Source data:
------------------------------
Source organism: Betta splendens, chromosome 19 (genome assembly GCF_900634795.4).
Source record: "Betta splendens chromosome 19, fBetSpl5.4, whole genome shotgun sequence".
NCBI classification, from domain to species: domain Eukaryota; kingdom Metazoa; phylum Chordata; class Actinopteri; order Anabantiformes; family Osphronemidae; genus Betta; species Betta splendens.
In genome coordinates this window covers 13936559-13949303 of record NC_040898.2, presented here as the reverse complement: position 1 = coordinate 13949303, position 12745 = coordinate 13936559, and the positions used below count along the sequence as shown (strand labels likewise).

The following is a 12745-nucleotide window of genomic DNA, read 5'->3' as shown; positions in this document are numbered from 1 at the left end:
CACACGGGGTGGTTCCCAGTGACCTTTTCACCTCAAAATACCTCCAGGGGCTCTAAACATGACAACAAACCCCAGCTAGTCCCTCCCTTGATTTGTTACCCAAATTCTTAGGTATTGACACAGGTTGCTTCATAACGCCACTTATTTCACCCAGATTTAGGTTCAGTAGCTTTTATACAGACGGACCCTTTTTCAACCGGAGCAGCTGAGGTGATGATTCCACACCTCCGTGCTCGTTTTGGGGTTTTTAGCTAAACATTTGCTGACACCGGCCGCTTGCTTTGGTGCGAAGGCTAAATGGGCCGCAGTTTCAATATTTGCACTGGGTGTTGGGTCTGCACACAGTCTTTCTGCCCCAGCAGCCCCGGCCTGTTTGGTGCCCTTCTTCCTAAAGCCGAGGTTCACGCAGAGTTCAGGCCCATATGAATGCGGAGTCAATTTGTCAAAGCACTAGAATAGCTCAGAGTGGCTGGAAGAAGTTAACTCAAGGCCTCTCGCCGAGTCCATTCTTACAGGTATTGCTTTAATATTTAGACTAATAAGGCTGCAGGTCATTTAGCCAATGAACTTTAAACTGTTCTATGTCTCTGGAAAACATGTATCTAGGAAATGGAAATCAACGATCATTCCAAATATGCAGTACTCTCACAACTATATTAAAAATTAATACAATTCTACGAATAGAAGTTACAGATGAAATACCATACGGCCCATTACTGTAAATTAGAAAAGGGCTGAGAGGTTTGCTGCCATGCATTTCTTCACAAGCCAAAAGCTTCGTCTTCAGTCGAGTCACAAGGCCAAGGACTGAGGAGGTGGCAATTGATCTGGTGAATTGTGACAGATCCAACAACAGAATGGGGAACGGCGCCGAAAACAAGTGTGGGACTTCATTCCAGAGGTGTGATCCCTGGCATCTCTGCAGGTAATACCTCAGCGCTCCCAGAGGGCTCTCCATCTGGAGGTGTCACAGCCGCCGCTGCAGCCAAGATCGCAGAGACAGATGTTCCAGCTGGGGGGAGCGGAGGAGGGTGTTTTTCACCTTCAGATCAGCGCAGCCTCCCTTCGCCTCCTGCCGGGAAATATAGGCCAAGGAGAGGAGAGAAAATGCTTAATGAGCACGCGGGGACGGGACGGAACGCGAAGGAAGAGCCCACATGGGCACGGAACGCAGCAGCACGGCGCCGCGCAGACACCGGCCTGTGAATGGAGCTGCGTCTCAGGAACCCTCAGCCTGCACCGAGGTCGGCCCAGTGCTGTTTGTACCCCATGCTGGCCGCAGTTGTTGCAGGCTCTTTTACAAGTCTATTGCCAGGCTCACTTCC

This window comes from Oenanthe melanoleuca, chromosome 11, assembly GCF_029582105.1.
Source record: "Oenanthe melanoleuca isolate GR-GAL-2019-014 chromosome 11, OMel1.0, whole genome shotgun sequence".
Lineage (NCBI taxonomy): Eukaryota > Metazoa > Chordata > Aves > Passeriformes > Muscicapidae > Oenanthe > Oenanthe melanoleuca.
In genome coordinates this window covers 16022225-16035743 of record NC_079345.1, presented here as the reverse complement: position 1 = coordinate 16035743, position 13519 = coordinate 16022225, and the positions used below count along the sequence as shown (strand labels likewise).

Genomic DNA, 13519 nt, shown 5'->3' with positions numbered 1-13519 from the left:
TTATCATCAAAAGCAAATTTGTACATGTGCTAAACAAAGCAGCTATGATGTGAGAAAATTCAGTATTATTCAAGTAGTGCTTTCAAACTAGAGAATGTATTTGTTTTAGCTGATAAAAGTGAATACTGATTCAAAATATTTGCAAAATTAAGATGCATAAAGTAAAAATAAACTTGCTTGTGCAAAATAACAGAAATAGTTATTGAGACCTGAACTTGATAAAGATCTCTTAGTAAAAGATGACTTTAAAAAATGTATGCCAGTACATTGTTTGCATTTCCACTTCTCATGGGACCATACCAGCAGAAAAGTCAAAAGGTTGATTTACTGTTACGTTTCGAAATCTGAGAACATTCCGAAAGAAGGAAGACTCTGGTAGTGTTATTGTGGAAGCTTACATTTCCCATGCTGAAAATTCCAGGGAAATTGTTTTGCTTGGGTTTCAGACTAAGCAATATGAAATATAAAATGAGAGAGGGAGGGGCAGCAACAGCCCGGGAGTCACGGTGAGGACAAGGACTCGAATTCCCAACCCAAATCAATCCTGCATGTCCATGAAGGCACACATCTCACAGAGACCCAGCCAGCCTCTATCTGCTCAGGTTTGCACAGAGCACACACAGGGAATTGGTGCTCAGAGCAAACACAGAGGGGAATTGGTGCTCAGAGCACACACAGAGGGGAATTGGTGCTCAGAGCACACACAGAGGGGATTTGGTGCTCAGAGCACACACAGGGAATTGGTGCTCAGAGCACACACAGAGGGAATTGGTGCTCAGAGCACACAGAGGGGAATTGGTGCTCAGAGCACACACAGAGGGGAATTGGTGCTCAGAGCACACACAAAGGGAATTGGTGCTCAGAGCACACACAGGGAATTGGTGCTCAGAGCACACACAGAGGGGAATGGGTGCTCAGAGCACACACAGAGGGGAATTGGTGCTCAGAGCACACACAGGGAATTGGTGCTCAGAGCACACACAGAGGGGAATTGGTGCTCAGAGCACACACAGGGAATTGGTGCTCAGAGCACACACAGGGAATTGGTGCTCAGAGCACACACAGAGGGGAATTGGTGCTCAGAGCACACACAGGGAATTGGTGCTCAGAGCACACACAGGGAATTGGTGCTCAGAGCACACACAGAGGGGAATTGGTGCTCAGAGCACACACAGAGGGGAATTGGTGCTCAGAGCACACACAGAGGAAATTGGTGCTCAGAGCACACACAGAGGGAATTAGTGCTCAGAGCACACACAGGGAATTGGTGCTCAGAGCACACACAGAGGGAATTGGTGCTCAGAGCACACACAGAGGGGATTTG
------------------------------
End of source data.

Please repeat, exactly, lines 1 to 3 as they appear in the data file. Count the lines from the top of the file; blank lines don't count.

Source organism: Betta splendens, chromosome 19 (genome assembly GCF_900634795.4).
Source record: "Betta splendens chromosome 19, fBetSpl5.4, whole genome shotgun sequence".
NCBI classification, from domain to species: domain Eukaryota; kingdom Metazoa; phylum Chordata; class Actinopteri; order Anabantiformes; family Osphronemidae; genus Betta; species Betta splendens.